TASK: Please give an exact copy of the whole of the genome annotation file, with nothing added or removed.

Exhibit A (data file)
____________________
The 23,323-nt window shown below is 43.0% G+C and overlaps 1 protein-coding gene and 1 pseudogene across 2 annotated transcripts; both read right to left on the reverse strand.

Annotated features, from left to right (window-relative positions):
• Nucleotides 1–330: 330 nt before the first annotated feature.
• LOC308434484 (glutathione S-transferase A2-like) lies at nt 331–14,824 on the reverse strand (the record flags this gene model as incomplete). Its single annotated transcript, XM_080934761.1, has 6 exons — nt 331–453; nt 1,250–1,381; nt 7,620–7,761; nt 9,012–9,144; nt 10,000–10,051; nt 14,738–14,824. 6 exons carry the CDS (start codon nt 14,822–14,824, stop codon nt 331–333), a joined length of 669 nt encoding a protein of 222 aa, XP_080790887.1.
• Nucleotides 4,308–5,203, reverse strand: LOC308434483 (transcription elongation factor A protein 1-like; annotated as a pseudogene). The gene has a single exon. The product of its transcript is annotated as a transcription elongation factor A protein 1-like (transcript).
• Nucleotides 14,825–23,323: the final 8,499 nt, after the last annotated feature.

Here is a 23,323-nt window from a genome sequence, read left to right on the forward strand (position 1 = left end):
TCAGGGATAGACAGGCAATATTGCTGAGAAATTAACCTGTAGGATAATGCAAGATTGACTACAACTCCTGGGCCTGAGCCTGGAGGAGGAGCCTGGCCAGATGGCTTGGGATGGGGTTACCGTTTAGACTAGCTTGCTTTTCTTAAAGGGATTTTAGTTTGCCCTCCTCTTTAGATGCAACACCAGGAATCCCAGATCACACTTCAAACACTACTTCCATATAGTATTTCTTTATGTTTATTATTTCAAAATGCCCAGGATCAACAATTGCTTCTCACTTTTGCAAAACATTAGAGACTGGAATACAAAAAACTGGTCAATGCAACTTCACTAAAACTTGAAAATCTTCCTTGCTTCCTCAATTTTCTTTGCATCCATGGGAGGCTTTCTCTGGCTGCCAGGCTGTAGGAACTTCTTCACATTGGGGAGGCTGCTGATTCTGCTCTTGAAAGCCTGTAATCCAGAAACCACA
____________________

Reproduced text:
The 23,323-nt window shown below is 43.0% G+C and overlaps 1 protein-coding gene and 1 pseudogene across 2 annotated transcripts; both read right to left on the reverse strand.

Annotated features, from left to right (window-relative positions):
• Nucleotides 1–330: 330 nt before the first annotated feature.
• LOC308434484 (glutathione S-transferase A2-like) lies at nt 331–14,824 on the reverse strand (the record flags this gene model as incomplete). Its single annotated transcript, XM_080934761.1, has 6 exons — nt 331–453; nt 1,250–1,381; nt 7,620–7,761; nt 9,012–9,144; nt 10,000–10,051; nt 14,738–14,824. 6 exons carry the CDS (start codon nt 14,822–14,824, stop codon nt 331–333), a joined length of 669 nt encoding a protein of 222 aa, XP_080790887.1.
• Nucleotides 4,308–5,203, reverse strand: LOC308434483 (transcription elongation factor A protein 1-like; annotated as a pseudogene). The gene has a single exon. The product of its transcript is annotated as a transcription elongation factor A protein 1-like (transcript).
• Nucleotides 14,825–23,323: the final 8,499 nt, after the last annotated feature.

Here is a 23,323-nt window from a genome sequence, read left to right on the forward strand (position 1 = left end):
TCAGGGATAGACAGGCAATATTGCTGAGAAATTAACCTGTAGGATAATGCAAGATTGACTACAACTCCTGGGCCTGAGCCTGGAGGAGGAGCCTGGCCAGATGGCTTGGGATGGGGTTACCGTTTAGACTAGCTTGCTTTTCTTAAAGGGATTTTAGTTTGCCCTCCTCTTTAGATGCAACACCAGGAATCCCAGATCACACTTCAAACACTACTTCCATATAGTATTTCTTTATGTTTATTATTTCAAAATGCCCAGGATCAACAATTGCTTCTCACTTTTGCAAAACATTAGAGACTGGAATACAAAAAACTGGTCAATGCAACTTCACTAAAACTTGAAAATCTTCCTTGCTTCCTCAATTTTCTTTGCATCCATGGGAGGCTTTCTCTGGCTGCCAGGCTGTAGGAACTTCTTCACATTGGGGAGGCTGCTGATTCTGCTCTTGAAAGCCTGTAATCCAGAAACCACA